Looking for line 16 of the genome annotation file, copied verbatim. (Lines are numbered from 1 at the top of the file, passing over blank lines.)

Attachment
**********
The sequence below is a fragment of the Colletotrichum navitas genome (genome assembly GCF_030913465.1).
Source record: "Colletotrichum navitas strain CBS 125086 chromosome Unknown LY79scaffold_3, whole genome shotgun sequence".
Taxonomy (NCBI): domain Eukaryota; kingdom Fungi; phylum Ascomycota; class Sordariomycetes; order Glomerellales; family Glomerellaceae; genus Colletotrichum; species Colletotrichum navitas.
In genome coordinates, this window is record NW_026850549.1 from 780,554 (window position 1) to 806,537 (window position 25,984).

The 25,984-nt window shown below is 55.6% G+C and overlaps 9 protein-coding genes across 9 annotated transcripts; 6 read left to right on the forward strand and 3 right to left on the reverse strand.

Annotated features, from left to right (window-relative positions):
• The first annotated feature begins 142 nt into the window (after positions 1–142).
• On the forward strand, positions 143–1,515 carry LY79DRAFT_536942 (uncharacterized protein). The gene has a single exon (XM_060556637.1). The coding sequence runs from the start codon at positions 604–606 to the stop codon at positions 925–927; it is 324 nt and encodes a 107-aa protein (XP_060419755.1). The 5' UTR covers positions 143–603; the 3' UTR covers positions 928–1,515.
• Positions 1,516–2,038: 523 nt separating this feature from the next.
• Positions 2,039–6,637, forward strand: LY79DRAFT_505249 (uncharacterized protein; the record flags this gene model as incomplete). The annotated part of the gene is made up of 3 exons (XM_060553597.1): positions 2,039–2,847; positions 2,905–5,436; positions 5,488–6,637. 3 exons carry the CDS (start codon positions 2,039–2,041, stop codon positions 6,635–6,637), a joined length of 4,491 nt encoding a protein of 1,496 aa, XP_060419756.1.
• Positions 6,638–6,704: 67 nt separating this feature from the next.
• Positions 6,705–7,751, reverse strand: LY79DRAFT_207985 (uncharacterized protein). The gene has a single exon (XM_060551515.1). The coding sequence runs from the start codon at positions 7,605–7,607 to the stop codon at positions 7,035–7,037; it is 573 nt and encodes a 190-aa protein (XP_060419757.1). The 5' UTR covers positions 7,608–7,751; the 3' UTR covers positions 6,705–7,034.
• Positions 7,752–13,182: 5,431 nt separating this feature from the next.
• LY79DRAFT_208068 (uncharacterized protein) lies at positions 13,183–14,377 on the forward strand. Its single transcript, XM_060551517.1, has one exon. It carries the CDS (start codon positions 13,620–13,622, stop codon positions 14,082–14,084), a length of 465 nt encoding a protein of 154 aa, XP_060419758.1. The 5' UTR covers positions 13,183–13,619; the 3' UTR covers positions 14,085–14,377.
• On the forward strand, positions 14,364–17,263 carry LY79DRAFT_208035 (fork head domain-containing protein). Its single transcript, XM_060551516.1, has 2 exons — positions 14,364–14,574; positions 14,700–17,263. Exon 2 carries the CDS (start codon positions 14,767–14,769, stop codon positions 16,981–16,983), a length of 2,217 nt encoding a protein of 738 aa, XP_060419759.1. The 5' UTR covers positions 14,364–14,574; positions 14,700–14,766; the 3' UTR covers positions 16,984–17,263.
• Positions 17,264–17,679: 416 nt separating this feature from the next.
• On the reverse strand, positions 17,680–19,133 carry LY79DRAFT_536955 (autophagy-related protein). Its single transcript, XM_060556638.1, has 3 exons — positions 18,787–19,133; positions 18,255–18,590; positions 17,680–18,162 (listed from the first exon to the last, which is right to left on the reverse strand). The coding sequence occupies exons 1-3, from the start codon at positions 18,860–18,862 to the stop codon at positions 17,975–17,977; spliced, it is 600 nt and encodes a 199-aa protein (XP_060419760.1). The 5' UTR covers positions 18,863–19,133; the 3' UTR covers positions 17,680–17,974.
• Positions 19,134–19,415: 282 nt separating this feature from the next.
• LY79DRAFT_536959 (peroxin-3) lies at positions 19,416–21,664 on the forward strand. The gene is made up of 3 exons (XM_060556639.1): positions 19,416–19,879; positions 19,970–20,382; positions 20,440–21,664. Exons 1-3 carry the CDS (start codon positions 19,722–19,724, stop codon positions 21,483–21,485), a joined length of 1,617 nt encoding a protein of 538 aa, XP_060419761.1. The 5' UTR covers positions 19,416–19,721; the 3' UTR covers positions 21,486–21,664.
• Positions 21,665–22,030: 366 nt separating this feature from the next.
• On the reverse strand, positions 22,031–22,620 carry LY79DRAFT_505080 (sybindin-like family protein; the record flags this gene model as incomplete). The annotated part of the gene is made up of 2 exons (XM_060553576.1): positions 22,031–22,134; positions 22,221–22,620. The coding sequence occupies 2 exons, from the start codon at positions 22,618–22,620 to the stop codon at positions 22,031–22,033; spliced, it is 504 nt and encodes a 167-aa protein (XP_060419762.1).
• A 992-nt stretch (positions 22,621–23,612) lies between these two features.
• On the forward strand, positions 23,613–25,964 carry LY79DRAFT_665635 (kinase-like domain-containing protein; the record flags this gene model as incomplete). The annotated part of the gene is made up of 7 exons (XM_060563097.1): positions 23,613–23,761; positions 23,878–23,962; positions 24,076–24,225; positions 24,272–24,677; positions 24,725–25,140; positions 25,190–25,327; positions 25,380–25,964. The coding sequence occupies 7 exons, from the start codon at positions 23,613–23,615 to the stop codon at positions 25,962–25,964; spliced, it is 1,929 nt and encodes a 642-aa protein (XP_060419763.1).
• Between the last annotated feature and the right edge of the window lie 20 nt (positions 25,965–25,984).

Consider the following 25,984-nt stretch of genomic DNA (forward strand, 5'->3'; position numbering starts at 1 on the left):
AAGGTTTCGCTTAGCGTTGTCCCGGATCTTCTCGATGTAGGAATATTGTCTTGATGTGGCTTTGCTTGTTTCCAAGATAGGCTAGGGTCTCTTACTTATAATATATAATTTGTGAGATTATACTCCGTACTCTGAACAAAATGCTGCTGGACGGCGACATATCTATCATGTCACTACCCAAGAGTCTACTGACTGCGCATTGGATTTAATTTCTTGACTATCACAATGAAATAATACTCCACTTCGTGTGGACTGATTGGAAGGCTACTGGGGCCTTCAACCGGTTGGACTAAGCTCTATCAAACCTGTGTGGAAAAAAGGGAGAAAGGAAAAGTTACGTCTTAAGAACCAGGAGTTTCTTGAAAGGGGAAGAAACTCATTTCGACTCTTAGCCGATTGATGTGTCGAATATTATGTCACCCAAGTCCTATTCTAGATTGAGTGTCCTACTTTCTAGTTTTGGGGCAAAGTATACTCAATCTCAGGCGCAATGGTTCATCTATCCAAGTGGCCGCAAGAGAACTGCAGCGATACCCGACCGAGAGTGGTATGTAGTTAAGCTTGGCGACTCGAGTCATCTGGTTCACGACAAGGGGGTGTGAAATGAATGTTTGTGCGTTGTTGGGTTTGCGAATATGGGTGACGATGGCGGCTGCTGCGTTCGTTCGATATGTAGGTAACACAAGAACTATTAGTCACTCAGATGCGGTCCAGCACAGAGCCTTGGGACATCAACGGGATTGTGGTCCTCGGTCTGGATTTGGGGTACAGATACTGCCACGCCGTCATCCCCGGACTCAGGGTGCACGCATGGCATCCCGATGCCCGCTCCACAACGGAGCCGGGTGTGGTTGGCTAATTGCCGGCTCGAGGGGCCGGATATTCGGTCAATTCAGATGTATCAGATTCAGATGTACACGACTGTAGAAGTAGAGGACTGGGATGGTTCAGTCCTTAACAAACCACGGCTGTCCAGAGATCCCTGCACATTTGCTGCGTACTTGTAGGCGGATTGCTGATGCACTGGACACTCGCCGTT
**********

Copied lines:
• Positions 17,264–17,679: 416 nt separating this feature from the next.